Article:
Only a few ingredients are needed to make beer. In fact, the German beer purity law requires that beer only be made from water, hops, barley (malt), and yeast. Most beer recipes follow this basic outline, but other ingredients have found their way into the mix as breweries are continually experimenting with ingredients – pumpkin or cucumber beer, anyone? Adjunct brewing is also common practice, substituting malt with ingredients like corn or rice, which provide starch for fermentation.
The brewing value of hops is found in the unique flavors and aromas, which come from resins and oils inside the lupulin glands of the hop cones. Just as brewing yeast can essentially be divided into either the ale or lager category, hops are essentially divided into three:
For a long time, lighter pilsner and lager beers were the most prominent style. These mostly utilized high alpha hops for bittering to balance out the sweetness levels. A few finishing hops were added at the end of the brewing process for aroma.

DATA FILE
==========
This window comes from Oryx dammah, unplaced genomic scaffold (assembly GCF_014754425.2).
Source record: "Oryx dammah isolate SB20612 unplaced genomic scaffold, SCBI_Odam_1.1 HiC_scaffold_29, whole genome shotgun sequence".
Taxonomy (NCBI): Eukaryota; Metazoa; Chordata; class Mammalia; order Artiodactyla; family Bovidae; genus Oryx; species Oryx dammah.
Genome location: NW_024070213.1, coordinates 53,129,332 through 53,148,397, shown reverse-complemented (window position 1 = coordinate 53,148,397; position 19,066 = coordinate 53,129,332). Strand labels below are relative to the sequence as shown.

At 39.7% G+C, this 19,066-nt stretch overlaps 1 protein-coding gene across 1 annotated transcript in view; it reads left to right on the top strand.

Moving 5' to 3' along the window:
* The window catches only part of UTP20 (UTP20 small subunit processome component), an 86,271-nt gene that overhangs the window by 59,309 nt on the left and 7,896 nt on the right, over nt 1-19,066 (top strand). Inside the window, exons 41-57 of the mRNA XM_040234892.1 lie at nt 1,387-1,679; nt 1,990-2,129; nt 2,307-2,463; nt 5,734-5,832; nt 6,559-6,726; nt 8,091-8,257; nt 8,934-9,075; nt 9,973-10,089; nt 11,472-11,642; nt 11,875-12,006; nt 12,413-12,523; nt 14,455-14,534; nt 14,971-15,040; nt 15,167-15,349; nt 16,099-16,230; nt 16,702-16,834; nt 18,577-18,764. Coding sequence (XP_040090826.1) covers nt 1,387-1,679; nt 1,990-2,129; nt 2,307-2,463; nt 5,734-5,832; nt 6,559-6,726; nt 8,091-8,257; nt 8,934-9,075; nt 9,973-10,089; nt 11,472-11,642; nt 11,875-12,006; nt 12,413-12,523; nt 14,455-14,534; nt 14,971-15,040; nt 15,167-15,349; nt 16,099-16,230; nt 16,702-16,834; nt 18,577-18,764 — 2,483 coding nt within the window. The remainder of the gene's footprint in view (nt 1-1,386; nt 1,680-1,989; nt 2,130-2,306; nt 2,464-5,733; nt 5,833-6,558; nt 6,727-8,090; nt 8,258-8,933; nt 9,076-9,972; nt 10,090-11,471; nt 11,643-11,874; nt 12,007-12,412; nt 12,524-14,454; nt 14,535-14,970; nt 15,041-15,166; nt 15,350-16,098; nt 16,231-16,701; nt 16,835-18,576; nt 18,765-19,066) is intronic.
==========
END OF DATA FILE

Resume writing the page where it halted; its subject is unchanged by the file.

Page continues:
With the growing popularity of hop aromas, as experienced in an IPA for example, more breweries are using larger amounts of aroma hops and adding them in more stages throughout the brewing cycle.
Techniques such as dry hopping – fermenting beer with hops in it – add aroma without the extra bitterness. Wet hopping is also increasing in popularity, yet not as common due to the difficult logistics. This technique (brewing with fresh, un-dried hops within 24 hours of being harvested from the vine) also results in imparting vivid aroma and flavor profiles with decreased bitterness.
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Hop Growers of America PO Box 1207 \ Moxee, WA 98936 USA 1.509.453.4749